The recently released Indian Listenership Track, the only syndicated radio research in the country by Media Research Users Council, has raised a few eyebrows in the radio industry. MRUC uses the Yesterday Listenership or Day After Recall methodology for the ILT findings. The debate has already begun for the methodology adopted by the research agency for ILT.
While DAR or YDL tracks radio listenership based on their recall of the brand on the previous day, industry experts believe this is not a proper measuring method as listeners will not be able to recall them accurately.
Commenting on the YDL methodology, Anand Chakravarthy, Head-Marketing, Big FM, said, “The DAR methodology is no longer an industry standard anywhere in the world, as it has certain anomalies. Listenership measured by it is driven by brand saliency rather than actual listenership.”
Elaborating further, he said, “It does not capture any other surrogates like RJ recall, tagline recall, association of frequency with brand, imagery associations etc., all of which are critical ingredients of radio and will be excellent surrogates to corroborate claimed listenership of any station.”
Abraham Thomas, COO, Red FM, observed, “YDL is a good indicator of top-of-mind awareness rather than listenership. This implies that a huge dose of tactical advertising can easily influence the findings.” Meanwhile, Fever FM’s Neeraj Chaturvedi reasoned that this is the only industry research purposive to radio listening, which is currently available.
In an earlier interview, Apurva Purohit, CEO, Radio City, had felt that there are flaws in ILT. She reasoned, “ILT measures DAR which is equal to saliency, but it is not equal to listenership. So, typically in DAR, what gets picked up is salience, which really is the top-of-mind brand that you might have recently seen in an outdoor campaign.”
However, Kaushik Ghosh, Senior VP-Marketing, Radio Mirchi, asserted that the DAR or YDL method is the best available one currently. “YDL measures listenership in a medium that is background listening which is a habit. Since habits of consumers do not change frequently, the method is absolutely fine,” he pointed out.
Ghosh continued, “What ILT cannot give is reach and frequency; but that can only be given by a panel and we will be happy with one, but data collection should be electronic (watch metres or similar).”
On the other methodologies available for measuring radio listenership, Thomas asserted, “In an increasingly sophisticated and demanding market place, we need to move beyond mere top-of-mind recall. Whether that means we move to the dairy methodology or we add audio mastheads to DAR, something needs to be done soon.”
Chakravarthy said in the same wavelength, “Across the world, most markets like the US, the UK, Australia etc. use the diary system which is far more accurate and time proven as a method for measuring listenership.” Chaturvedi added, “This a better and a more accurate method for tracking listenership as it captures actual behaviour as opposed to recalled behaviour.”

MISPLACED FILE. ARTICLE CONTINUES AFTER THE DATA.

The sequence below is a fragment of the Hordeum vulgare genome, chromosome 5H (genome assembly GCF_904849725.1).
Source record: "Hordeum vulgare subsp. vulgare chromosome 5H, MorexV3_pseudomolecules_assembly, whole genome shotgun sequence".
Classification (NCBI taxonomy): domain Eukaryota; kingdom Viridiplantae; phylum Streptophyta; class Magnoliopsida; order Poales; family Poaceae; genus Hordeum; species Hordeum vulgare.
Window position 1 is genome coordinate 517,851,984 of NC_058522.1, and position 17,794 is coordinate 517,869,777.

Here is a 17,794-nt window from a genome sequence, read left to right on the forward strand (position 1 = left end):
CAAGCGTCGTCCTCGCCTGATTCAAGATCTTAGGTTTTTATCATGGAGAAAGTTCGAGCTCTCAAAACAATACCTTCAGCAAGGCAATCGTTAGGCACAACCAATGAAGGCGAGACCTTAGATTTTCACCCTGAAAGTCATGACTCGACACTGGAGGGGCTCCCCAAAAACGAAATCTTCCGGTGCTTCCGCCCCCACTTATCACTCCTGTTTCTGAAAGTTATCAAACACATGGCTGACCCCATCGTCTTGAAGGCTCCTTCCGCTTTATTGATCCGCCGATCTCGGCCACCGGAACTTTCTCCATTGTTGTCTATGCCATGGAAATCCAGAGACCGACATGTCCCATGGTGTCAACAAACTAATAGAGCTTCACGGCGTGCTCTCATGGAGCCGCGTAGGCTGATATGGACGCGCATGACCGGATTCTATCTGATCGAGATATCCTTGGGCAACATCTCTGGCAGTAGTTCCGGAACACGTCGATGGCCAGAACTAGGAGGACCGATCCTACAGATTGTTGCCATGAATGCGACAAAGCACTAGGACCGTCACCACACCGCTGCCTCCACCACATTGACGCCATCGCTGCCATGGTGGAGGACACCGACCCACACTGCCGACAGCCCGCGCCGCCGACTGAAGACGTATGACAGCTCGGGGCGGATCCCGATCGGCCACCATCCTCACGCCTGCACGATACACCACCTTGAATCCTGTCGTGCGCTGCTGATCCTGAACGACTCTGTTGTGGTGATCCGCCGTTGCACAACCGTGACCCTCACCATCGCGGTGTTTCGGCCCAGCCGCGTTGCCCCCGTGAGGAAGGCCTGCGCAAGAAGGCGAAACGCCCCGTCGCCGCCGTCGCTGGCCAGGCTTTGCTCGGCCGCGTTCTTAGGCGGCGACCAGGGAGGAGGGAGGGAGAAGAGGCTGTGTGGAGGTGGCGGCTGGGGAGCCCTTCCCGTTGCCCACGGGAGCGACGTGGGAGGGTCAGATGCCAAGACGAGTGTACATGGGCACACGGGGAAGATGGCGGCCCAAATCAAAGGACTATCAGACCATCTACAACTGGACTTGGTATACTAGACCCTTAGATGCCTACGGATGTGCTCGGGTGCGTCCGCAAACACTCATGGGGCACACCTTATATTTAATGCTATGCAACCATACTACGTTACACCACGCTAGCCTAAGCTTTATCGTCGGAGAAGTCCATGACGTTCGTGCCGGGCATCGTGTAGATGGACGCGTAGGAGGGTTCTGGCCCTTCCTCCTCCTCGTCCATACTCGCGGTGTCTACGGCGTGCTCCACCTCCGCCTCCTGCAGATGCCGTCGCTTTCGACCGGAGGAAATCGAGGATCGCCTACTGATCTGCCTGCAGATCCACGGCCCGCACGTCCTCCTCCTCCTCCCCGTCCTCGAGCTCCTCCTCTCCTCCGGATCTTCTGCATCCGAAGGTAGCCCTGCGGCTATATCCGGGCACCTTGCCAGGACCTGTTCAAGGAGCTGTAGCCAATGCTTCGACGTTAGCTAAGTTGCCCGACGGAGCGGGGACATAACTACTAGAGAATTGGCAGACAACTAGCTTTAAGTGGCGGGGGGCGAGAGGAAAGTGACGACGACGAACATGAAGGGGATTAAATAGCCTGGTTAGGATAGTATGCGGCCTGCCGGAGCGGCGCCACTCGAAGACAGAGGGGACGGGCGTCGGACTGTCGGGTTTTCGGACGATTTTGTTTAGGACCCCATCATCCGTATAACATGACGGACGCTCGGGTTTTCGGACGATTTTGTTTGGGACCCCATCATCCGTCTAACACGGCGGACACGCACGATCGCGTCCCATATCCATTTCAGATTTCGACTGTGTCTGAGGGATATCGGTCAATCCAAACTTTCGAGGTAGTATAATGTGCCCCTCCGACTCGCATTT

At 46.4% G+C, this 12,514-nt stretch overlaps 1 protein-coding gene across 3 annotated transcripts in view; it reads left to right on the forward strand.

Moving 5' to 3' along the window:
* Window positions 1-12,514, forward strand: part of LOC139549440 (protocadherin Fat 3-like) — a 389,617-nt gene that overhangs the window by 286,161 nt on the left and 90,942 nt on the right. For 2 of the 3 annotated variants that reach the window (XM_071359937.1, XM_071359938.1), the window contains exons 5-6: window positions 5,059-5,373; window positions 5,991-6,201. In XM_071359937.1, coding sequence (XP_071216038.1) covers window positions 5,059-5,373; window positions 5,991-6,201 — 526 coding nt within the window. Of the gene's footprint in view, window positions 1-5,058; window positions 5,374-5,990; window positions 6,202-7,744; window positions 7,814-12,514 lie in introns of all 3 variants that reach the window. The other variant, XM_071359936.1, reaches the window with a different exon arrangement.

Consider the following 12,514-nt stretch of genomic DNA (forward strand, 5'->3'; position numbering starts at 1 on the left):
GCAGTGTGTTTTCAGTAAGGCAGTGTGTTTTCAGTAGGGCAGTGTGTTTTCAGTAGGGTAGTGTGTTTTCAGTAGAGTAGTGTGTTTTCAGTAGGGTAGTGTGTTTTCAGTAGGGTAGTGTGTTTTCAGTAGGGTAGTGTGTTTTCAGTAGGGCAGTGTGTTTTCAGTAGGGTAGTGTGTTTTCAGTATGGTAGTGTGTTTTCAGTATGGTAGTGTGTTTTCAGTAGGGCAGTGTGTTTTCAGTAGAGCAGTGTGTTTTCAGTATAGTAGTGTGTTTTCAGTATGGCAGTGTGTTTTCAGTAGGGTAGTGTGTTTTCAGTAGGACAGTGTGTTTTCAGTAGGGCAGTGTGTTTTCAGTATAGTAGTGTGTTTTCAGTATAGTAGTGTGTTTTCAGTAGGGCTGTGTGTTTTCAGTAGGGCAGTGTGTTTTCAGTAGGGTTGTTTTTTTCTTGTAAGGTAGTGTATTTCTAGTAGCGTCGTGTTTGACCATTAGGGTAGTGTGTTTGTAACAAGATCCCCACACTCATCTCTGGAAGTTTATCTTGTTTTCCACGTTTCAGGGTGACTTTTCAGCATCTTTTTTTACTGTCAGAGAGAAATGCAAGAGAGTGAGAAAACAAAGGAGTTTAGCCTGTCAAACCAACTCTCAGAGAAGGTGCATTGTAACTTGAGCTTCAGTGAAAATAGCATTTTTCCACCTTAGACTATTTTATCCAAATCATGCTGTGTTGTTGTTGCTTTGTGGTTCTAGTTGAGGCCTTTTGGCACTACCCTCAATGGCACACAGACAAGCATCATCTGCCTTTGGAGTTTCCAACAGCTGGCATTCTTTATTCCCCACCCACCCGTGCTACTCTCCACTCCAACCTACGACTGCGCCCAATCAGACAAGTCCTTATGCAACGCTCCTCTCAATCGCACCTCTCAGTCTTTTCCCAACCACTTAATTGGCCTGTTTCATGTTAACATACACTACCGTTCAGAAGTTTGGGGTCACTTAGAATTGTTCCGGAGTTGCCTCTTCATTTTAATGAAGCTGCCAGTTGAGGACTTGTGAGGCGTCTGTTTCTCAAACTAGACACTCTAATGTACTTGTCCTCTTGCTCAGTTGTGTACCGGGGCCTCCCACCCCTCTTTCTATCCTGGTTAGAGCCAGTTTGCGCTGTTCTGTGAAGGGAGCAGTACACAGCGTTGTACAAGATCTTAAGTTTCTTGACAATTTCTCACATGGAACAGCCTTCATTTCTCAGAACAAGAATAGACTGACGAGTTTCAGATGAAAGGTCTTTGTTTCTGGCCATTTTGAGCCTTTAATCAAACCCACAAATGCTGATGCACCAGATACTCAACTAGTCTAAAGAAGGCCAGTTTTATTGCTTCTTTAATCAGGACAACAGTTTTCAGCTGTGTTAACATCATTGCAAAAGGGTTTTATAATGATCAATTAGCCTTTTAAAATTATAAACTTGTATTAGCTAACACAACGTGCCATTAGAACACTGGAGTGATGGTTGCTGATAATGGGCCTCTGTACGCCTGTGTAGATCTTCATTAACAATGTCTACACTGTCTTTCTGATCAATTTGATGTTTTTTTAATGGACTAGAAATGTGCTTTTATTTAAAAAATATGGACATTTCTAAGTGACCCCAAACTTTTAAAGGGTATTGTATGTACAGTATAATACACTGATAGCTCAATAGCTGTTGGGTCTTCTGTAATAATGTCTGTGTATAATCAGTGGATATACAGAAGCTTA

The key radio broadcasters have come together to drive the implementation of a diary panel in India, which will happen over the next three months. This system will give broadcasters a more robust, frequent and relevant data, which can help both take better business decisions.
On the other hand, Mirchi’s Ghosh is not satisfied with the diary method. He explained, “It is difficult to imagine how SEC B, C and D/E will fill up the diary. The diary method has the real risk of actually being a seven-day recall — the respondents are likely to fill up the diary on the day of collection. We would be happy to have a panel but only if the data collection is through electronic means,” he added.
Purohit asserts that they have been trying to persuade ILT since one year to move to another system where it is at least able to give some audio cues. She pointed out, “Last year, Red FM took up the whole issue of linkup in research. If people are listening to ‘X’ RJ and they identify the RJ equals ‘Y’ station and so forth, then we are talking about genuine listenership. After one year of personally talking to them, we have given up now. Forget currency, it is not even helping us in our programming.”
Speaking about their internal measurements, Chakravarthy said, “In the interim we have our own listenership track which measures not just YDL, but also other key surrogates like RJ recall and association of the RJs with stations, brand tagline recall, frequency association with brands etc., all of which give us a far more accurate measure of listenership.”
Similarly, Fever’s Chaturvedi informed that they have their brand track process in place and added, “We use that to formulate our marketing and programming strategies.”
Likewise, Radio City too has an internal measurement system. Purohit informed, “We have invested very heavily in our own research with Synovate, which is ‘Brand Health Monitor’. For the last nine months, we have been doing it and now in the fourth track, it has stabilised. So we should reveal the findings soon. For the outside world, we need a currency.”
With such internal measurements in place for almost every station, there will be no credible research finding for the advertiser to believe in. ILT, which has been in the space for sometime now, is already facing a lot of flak. Until and unless a universal body brings out the findings, there are bound to be debates and discussion on them. Hope these talks pave a path for a robust radio measurement system.